Island of Blue Fox in the running for Canada's prestigious literary prize
Island of Blue Foxes makes 2018 shortlist for RBC Taylor Prize
By KJ Mullins
Canadian Author Stephen R. Bown sees and writes about dead people. Long deceased explorers to be precise. Bown is fascinated by brave men who are knowingly sailed out of their comfort field as they explore the unseen world of two centuries ago.
Communing the dead has been good for Bown. His latest nonfiction book 'Island of the Blue Foxes: Disaster and Triumph of the World's Greatest Scientific Expedition' is receiving rave reviews across Canada and was recently shortlisted for this year’s RBC Taylor Prize.
Don’t let the title fool you. While blue foxes do have a place in Bown’s book, it is really about the failure of Danish mapmaker Vitus Jonassen Bering to overcome the harsh climate of what is now the Bering Straits, and the bungling of the Russian government who commissioned him to sail from Russia to North America. Bering did reach what is now Alaska but was shipwrecked for almost a year on his return to Russia. Bering and many of his crew died and was buried on an island (now called Bering Island) near the Kamchatka Peninsula.
Bown is a devoted writer who is constantly working on his next book. He explores his small town of Canmore in the Canadian Rockies on his mountain bike while structuring his work internally. Those rides with very dramatic scenery all around him leads Bown to question what's beyond the next bend in the mounting trail. Pedalling along a deserted forest path he often reflects on what it is like to be exposed to the elements and what an explorer like Bering from the past may have thought about when faced with nature’s adversities. Bown’s pedalling meditations result in a number of great literary non-fiction titles written from a very human perspective.
Bown spoke about his nominated book and his writing process during a recent phone interview recently saying that he “has a passion for writing about the adventure of past explorations! I keep my eye on the social dynamics and the human predicament when you remove people from their safe harbours the comfort of their warm happy homes.”
Bown’s latest book is not urban story. Rather the story doesn’t kick in until Bering’s two grand arctic adventures begin. Bown explores the psychological mindset of people willing to sail into the great unknown s as they venture onward and away from a structured and protected existence.
Bown said, “I am interested in the psychological mindset of how these men acted when they were away from social norms, cut-off from anyone else, all alone aforced to solve the problems that arise or die trying,” Bown likens this to young adult fiction where the parents are often to removed from the plotline, “Once the ship leaves port it is very much like a kid without Mom and Dad. You have to strip it back and look at people as individuals and what makes them tick.”
Georg Wilhelm Steller is name you will never forget after reading Blue Foxes. It is 1740 and he is the physician aboard St Peter, Bering's wooden sailing ship. During the voyage through the near freezing waters of the most northern reaches of the Pacific Ocean Steller was considered a boorish know nothing by the Russian crew. But when the ship was grounded onto the rocky shores of Bering Island the doctor rose to the challenge and became a savour and hero.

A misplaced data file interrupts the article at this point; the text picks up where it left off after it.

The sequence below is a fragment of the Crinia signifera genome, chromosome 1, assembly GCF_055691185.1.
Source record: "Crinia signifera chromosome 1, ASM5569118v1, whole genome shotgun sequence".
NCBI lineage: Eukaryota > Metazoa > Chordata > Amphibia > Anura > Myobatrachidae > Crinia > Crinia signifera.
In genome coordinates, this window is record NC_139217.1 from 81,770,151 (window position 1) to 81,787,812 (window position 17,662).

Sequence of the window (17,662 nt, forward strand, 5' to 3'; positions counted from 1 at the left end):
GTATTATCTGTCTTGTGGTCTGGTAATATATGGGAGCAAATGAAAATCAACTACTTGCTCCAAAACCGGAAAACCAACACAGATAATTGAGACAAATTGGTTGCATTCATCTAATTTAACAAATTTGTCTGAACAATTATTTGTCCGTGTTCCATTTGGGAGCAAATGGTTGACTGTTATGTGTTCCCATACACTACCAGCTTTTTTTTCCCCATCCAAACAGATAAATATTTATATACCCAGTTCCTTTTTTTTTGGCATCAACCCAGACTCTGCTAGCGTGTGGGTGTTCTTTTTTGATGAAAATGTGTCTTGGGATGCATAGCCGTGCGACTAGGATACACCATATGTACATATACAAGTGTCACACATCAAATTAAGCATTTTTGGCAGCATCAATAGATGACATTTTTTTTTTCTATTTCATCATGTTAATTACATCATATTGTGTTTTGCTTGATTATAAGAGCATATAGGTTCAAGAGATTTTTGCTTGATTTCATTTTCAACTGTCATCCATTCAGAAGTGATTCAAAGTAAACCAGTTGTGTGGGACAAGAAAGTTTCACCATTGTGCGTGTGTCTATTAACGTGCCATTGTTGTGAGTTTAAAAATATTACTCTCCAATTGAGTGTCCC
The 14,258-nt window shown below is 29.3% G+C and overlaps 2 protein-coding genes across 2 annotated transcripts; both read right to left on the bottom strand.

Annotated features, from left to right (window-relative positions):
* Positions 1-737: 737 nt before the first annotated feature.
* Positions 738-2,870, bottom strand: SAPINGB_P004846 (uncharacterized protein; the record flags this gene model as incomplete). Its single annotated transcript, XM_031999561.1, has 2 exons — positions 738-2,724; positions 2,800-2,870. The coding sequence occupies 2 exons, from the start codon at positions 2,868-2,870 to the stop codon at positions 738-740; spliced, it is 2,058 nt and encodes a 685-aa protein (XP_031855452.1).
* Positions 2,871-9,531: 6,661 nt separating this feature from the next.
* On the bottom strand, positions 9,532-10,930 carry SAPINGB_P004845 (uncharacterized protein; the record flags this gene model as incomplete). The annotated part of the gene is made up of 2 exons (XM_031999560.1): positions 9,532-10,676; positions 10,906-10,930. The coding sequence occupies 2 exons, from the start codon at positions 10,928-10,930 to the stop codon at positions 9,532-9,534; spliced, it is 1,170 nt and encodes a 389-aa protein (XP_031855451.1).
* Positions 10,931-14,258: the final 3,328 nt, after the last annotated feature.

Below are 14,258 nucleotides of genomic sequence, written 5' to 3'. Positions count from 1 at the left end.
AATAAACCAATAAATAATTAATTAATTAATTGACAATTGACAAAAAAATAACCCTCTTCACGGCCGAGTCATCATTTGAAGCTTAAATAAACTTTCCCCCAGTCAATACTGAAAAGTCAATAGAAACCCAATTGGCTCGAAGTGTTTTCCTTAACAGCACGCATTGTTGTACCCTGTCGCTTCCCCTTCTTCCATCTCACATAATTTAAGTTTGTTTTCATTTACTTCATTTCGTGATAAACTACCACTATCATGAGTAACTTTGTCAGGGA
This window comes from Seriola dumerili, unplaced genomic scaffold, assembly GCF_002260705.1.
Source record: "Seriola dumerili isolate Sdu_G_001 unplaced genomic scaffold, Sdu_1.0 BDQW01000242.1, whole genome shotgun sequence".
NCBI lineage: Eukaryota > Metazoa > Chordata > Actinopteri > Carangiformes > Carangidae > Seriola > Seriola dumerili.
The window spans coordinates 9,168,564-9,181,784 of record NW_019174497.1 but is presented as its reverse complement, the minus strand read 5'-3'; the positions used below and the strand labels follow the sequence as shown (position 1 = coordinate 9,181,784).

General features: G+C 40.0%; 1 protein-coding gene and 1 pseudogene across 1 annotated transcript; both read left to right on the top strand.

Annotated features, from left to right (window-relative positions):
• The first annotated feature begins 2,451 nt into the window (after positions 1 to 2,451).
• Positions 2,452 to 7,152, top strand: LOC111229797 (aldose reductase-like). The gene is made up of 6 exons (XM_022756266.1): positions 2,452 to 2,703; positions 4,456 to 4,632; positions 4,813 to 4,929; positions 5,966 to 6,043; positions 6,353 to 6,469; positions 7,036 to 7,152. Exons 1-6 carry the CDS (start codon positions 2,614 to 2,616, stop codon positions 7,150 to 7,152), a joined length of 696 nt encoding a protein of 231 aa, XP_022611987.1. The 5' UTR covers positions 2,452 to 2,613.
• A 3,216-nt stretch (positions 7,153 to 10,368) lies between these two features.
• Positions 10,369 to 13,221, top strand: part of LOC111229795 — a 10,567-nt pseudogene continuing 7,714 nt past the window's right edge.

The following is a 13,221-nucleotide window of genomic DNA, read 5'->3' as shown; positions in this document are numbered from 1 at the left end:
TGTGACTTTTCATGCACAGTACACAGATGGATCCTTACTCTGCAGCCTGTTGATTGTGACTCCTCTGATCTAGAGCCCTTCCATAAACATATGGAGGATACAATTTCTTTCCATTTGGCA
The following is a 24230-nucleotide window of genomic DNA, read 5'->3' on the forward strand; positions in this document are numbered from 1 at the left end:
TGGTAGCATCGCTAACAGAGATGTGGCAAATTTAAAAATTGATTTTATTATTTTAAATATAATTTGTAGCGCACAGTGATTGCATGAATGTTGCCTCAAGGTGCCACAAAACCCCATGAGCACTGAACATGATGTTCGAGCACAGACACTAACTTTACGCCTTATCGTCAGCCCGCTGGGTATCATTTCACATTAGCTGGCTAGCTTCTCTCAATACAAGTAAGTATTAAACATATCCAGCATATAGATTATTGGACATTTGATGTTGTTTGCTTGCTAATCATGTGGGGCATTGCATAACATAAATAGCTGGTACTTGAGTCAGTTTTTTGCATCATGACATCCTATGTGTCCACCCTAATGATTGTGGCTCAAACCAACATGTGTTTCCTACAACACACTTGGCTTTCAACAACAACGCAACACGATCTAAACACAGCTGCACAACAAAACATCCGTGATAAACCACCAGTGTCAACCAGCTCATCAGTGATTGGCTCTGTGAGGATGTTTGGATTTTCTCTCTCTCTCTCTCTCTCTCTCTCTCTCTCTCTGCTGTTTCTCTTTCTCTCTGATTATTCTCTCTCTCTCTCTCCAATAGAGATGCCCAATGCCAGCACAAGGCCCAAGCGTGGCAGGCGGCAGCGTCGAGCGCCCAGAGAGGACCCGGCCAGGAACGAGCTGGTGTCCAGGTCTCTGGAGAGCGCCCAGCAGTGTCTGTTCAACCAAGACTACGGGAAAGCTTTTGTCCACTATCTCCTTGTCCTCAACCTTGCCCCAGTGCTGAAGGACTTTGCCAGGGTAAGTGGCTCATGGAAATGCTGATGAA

Steller understood that in order to survive he and the others had to set aside the social hierarchy of the day and pull together to overcome the physical challenges of the Arctic. Regardless of rank the survivors worked together to stay warm, find food and escape the barren frozen island. For almost a year they braved the elements, diseases and pesky feral blue foxes. Once the crew was able to sail from the island the social hierarchy returned very quickly.
Bown's ability to delve into the historic accounts of the key men from the Bering mission forms a captivating book that reads more like fiction than a history lesson. The reader is able to understand how men like Bering and Steller were driven to do what they did. The author's curious nature to get to the root of the men in this story results in a telling that includes both the thoughts and deeds of the men.
Considering the focus of Bown's 10 books are about the daring dos of adventurous men I asked him if he would have wanted to have been an explorer had he lived during that time. Laughing Bown said that he doesn't think he would have signed on to go on a voyage to the Arctic in the 18th century himself just as he wouldn't sign on to explore Mars today.
While he loves exploring the hows and whys of these great adventures he is not into taking on extreme adventures himself. Instead, as a man who loves reading the personal accounts of these men he much prefer to be a Dr Watson rather than a death defying Sherlock! That said he does admit that for the average sailor from Siberia who made up the crew on the St. Peter the voyage wasn't really about going on an adventure. “It was more about having a job that had the promise of an easier life with plenty of food rather than a leap of faith into the unknown.”
Bown is now exploring several ideas for his next book. He has yet to pin down exactly where he will be taking us but rest assured it will be an adventure that will have his world readers quickly turning the pages to find out about history with relish.
The RBC Taylor Prize winner will be revealed at a gala luncheon on Monday February 26, 2018 at the downtown Toronto Omni King Edward Hotel.